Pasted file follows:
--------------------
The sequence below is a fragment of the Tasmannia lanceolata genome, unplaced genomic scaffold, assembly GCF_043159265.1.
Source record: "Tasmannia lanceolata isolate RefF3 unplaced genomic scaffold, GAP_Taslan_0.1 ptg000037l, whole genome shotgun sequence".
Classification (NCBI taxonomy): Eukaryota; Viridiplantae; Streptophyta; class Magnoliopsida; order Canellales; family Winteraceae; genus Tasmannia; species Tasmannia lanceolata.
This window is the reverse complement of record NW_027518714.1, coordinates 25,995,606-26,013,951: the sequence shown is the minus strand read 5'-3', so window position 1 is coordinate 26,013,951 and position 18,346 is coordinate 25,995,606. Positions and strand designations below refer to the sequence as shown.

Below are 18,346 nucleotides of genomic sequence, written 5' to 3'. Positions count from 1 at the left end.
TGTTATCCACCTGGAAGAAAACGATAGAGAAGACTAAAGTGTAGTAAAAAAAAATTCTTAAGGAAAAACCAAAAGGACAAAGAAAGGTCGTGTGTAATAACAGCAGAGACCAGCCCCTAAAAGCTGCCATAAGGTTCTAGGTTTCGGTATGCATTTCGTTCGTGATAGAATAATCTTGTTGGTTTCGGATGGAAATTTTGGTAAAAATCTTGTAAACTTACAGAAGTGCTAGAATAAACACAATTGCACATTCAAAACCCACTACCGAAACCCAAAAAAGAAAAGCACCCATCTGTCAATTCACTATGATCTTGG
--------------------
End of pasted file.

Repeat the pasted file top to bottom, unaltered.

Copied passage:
The sequence below is a fragment of the Tasmannia lanceolata genome, unplaced genomic scaffold, assembly GCF_043159265.1.
Source record: "Tasmannia lanceolata isolate RefF3 unplaced genomic scaffold, GAP_Taslan_0.1 ptg000037l, whole genome shotgun sequence".
Classification (NCBI taxonomy): Eukaryota; Viridiplantae; Streptophyta; class Magnoliopsida; order Canellales; family Winteraceae; genus Tasmannia; species Tasmannia lanceolata.
This window is the reverse complement of record NW_027518714.1, coordinates 25,995,606-26,013,951: the sequence shown is the minus strand read 5'-3', so window position 1 is coordinate 26,013,951 and position 18,346 is coordinate 25,995,606. Positions and strand designations below refer to the sequence as shown.

Below are 18,346 nucleotides of genomic sequence, written 5' to 3'. Positions count from 1 at the left end.
TGTTATCCACCTGGAAGAAAACGATAGAGAAGACTAAAGTGTAGTAAAAAAAAATTCTTAAGGAAAAACCAAAAGGACAAAGAAAGGTCGTGTGTAATAACAGCAGAGACCAGCCCCTAAAAGCTGCCATAAGGTTCTAGGTTTCGGTATGCATTTCGTTCGTGATAGAATAATCTTGTTGGTTTCGGATGGAAATTTTGGTAAAAATCTTGTAAACTTACAGAAGTGCTAGAATAAACACAATTGCACATTCAAAACCCACTACCGAAACCCAAAAAAGAAAAGCACCCATCTGTCAATTCACTATGATCTTGG